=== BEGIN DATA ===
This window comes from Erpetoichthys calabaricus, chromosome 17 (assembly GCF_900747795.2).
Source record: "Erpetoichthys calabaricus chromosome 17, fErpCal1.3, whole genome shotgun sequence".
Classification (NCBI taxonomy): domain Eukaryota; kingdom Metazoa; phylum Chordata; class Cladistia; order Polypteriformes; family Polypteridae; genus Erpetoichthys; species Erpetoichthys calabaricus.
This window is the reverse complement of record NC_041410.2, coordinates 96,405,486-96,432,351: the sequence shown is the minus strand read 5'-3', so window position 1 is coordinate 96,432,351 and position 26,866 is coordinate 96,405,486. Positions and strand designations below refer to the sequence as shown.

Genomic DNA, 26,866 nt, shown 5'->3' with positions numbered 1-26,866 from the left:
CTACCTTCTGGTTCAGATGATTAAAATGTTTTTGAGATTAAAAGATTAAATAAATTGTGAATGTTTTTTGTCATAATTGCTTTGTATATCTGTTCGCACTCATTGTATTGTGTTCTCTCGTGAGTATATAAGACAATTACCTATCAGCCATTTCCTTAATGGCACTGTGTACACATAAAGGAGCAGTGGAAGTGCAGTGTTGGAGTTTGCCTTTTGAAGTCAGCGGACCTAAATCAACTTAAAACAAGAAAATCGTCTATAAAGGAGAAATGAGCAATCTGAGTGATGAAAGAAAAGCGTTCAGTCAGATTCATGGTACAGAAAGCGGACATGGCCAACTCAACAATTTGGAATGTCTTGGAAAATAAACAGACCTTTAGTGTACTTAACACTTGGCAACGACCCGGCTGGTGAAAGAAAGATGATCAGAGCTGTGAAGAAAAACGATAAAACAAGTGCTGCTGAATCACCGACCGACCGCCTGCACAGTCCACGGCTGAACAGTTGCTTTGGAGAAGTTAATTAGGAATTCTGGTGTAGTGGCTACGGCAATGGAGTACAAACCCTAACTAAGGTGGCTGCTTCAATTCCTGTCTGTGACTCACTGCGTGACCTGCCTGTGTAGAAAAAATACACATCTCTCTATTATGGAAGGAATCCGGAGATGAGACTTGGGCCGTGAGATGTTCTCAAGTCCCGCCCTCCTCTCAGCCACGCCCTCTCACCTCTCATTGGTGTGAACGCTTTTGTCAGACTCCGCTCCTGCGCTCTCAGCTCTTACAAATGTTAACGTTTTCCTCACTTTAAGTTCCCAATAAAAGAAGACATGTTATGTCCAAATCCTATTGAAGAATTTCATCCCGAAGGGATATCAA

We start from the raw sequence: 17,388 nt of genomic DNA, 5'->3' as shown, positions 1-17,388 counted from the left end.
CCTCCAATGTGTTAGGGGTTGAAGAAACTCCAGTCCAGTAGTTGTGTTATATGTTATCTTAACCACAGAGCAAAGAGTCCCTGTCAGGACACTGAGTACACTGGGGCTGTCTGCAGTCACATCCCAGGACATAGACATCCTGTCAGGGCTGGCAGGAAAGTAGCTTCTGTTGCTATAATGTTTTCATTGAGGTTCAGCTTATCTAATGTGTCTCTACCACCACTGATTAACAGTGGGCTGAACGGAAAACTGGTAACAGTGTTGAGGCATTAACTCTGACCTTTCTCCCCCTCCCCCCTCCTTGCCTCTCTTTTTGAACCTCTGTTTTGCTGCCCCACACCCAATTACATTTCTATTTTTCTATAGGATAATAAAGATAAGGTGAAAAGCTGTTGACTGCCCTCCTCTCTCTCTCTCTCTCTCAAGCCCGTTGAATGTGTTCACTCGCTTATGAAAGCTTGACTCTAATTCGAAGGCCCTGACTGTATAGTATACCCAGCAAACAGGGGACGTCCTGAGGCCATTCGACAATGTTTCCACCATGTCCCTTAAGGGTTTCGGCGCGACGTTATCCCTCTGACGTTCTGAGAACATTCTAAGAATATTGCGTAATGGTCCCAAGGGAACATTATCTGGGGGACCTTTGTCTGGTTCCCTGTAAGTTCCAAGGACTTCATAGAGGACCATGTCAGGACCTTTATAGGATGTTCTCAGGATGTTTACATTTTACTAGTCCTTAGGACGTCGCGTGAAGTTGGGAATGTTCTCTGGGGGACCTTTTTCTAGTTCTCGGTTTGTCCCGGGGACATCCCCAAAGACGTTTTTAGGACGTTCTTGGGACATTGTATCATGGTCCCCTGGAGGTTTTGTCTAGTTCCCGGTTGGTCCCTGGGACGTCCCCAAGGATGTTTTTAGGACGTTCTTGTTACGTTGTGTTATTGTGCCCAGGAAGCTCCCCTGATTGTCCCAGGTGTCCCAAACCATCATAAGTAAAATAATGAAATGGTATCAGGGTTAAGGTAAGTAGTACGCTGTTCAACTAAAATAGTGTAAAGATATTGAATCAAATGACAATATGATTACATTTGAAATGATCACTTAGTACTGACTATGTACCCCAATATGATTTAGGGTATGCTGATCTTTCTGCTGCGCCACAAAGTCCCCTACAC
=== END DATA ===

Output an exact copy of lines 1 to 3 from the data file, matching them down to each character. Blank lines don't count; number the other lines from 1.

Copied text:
This window comes from Erpetoichthys calabaricus, chromosome 17 (assembly GCF_900747795.2).
Source record: "Erpetoichthys calabaricus chromosome 17, fErpCal1.3, whole genome shotgun sequence".
Classification (NCBI taxonomy): domain Eukaryota; kingdom Metazoa; phylum Chordata; class Cladistia; order Polypteriformes; family Polypteridae; genus Erpetoichthys; species Erpetoichthys calabaricus.